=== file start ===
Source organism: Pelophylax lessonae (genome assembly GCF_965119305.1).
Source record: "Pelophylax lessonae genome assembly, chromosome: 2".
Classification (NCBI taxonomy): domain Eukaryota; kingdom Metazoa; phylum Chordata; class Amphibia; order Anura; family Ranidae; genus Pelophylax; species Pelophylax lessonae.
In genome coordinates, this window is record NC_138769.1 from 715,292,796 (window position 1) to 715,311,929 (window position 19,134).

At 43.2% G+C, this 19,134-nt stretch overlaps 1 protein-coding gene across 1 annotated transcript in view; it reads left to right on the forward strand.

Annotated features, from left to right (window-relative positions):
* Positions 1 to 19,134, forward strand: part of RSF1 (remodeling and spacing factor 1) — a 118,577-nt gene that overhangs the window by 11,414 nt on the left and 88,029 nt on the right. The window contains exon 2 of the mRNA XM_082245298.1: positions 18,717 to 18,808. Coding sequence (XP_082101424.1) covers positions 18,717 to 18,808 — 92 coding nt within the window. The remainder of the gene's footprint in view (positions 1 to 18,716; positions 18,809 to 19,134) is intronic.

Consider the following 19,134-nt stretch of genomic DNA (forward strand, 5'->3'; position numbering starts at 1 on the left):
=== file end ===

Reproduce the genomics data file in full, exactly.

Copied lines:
Source organism: Pelophylax lessonae (genome assembly GCF_965119305.1).
Source record: "Pelophylax lessonae genome assembly, chromosome: 2".
Classification (NCBI taxonomy): domain Eukaryota; kingdom Metazoa; phylum Chordata; class Amphibia; order Anura; family Ranidae; genus Pelophylax; species Pelophylax lessonae.
In genome coordinates, this window is record NC_138769.1 from 715,292,796 (window position 1) to 715,311,929 (window position 19,134).

At 43.2% G+C, this 19,134-nt stretch overlaps 1 protein-coding gene across 1 annotated transcript in view; it reads left to right on the forward strand.

Annotated features, from left to right (window-relative positions):
* Positions 1 to 19,134, forward strand: part of RSF1 (remodeling and spacing factor 1) — a 118,577-nt gene that overhangs the window by 11,414 nt on the left and 88,029 nt on the right. The window contains exon 2 of the mRNA XM_082245298.1: positions 18,717 to 18,808. Coding sequence (XP_082101424.1) covers positions 18,717 to 18,808 — 92 coding nt within the window. The remainder of the gene's footprint in view (positions 1 to 18,716; positions 18,809 to 19,134) is intronic.

Consider the following 19,134-nt stretch of genomic DNA (forward strand, 5'->3'; position numbering starts at 1 on the left):